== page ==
Almost unnoticed, this week marks a terrible week for advocates of market solutions to environmental problems, including various cap-and-trade systems. The Wall Street Journal reports that new federal air pollution rules have resulted in the tanking of the sulfur dioxide market, rendering extant permits worthless.

Often referred to as “the grand policy experiment,” (also here), the SO2 market was considered a success, and thought of as a model for potential global system to reduce greenhouse gases.  As with so many cases in economics, a credible commitment matters.  The Journal sums it up nicely:

The market’s collapse shows how vulnerable market-based approaches to reducing air pollution are to government actions. That could scare off investors, who won’t commit to a market where the rules can change at any minute.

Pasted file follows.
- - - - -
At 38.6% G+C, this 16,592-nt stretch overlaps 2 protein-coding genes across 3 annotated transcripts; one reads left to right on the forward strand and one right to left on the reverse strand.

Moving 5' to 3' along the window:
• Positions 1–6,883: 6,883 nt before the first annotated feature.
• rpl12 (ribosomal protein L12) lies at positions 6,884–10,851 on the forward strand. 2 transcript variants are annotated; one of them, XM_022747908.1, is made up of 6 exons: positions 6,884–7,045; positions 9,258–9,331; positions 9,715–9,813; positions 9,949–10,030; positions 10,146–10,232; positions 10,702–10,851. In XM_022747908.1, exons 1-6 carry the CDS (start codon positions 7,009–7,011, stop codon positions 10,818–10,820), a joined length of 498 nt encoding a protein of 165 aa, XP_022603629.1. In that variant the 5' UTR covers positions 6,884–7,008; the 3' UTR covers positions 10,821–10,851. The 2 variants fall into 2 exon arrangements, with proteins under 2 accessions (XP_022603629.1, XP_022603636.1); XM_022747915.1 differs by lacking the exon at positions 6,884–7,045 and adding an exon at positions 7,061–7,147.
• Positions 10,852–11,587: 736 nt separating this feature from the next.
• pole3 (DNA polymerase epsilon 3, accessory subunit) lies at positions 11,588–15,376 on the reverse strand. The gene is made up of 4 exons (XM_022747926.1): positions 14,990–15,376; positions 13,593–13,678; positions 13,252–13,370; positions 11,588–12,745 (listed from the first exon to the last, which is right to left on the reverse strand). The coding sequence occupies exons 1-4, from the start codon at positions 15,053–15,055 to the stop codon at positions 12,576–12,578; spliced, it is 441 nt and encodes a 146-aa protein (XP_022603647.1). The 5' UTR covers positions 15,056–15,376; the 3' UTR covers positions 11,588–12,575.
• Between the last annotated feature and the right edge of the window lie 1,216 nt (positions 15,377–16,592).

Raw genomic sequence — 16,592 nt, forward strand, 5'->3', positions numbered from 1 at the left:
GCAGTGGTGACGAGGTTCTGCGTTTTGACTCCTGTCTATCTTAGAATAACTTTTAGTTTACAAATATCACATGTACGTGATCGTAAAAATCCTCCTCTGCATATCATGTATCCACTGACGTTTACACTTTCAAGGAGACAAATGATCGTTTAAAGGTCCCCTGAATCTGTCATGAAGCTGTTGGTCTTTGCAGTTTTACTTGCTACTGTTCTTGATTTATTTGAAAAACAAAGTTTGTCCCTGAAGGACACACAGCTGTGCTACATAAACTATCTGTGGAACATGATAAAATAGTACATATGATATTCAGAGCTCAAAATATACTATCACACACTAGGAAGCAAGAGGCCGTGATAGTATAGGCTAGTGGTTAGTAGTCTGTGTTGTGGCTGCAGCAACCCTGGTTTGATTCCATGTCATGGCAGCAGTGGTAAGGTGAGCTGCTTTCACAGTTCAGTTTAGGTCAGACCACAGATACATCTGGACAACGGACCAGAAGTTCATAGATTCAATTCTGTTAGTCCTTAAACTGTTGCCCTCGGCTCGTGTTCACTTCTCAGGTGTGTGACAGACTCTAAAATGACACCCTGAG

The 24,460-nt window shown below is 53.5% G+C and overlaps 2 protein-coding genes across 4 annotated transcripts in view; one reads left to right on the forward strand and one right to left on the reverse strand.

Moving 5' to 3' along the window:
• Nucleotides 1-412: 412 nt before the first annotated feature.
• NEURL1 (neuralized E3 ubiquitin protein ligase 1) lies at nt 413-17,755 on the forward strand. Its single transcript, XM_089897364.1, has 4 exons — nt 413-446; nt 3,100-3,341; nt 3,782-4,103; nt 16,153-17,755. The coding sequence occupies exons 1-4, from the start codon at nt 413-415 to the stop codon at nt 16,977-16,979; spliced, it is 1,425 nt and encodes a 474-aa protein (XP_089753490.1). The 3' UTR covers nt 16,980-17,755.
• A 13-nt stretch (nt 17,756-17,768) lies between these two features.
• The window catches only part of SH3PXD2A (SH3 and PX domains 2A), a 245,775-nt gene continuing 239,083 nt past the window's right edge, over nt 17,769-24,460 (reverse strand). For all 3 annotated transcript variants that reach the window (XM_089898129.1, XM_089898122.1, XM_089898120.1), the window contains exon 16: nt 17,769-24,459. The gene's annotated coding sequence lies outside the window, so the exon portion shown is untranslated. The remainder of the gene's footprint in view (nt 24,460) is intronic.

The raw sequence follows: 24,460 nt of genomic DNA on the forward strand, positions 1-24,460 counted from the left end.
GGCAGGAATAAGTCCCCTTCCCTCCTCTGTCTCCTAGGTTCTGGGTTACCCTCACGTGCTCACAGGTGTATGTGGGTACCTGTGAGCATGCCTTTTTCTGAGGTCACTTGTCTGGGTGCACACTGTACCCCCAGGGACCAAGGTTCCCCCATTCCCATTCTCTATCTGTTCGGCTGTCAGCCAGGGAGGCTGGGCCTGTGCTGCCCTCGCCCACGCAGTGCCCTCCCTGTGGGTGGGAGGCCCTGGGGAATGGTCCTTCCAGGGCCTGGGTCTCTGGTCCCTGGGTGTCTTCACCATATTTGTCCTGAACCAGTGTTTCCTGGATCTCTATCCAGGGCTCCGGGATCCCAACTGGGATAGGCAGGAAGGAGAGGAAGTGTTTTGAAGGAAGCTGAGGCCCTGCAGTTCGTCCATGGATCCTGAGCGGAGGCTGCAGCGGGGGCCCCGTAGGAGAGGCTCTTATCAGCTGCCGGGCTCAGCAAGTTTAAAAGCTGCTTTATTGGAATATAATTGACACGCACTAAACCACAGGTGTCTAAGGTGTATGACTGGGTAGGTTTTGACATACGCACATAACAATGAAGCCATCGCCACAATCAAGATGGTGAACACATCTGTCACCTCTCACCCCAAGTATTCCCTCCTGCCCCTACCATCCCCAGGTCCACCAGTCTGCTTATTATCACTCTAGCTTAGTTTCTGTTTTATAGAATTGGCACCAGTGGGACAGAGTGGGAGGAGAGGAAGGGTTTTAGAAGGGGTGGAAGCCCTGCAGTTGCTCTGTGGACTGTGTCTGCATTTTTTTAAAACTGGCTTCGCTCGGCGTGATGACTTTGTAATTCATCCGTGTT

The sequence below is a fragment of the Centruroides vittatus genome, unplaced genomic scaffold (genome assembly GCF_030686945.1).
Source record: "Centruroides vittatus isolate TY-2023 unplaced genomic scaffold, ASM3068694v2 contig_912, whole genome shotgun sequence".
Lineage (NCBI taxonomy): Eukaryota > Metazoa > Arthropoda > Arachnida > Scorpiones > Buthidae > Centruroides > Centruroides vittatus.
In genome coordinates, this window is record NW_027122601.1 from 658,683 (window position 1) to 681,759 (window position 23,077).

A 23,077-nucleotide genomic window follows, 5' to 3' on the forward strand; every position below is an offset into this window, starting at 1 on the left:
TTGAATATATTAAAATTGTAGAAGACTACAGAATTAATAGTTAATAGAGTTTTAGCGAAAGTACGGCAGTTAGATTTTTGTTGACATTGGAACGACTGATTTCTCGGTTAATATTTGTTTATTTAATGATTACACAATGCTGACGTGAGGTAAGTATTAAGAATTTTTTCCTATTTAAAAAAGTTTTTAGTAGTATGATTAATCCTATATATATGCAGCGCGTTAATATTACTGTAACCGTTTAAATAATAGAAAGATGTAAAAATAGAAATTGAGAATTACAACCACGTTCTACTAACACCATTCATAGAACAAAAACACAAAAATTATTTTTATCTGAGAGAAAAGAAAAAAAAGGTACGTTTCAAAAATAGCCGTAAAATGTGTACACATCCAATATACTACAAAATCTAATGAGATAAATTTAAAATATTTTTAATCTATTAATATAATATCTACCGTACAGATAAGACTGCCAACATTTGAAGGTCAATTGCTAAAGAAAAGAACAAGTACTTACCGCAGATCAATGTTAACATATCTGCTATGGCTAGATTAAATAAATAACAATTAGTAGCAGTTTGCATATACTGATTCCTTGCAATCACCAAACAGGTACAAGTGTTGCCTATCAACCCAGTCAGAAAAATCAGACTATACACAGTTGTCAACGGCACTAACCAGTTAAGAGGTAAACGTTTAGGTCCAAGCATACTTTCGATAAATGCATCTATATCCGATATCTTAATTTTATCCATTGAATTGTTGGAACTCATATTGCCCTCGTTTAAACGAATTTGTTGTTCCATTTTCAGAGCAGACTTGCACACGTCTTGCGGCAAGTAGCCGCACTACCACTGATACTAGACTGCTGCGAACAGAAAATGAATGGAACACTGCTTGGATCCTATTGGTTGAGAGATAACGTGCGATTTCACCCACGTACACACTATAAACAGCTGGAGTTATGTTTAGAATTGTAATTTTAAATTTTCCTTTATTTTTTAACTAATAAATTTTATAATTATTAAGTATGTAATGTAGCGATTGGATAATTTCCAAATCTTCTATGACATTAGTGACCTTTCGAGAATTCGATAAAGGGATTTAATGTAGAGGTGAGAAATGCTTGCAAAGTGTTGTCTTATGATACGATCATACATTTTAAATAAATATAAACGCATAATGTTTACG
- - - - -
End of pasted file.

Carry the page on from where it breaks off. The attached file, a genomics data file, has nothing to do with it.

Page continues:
Indeed.

One of the great benefits of using market instruments to address environmental problems is that they can substantial lower the costs.  The law of demand says that as price goes up, people buy less.  As a result of the collapses of this market, we will likely pay more to get less in terms of environmental quality.  This may well undermine efforts to implement market solutions elsewhere.  If investors are convinced the regulatory environment is unstable or uncertain, they are unlikely to make large capital investments, and are more likely to take stopgap measures.